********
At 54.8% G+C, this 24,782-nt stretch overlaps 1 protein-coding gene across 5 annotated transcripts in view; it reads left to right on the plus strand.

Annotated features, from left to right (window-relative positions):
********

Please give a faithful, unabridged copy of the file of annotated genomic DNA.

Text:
At 54.8% G+C, this 24,782-nt stretch overlaps 1 protein-coding gene across 5 annotated transcripts in view; it reads left to right on the plus strand.

Annotated features, from left to right (window-relative positions):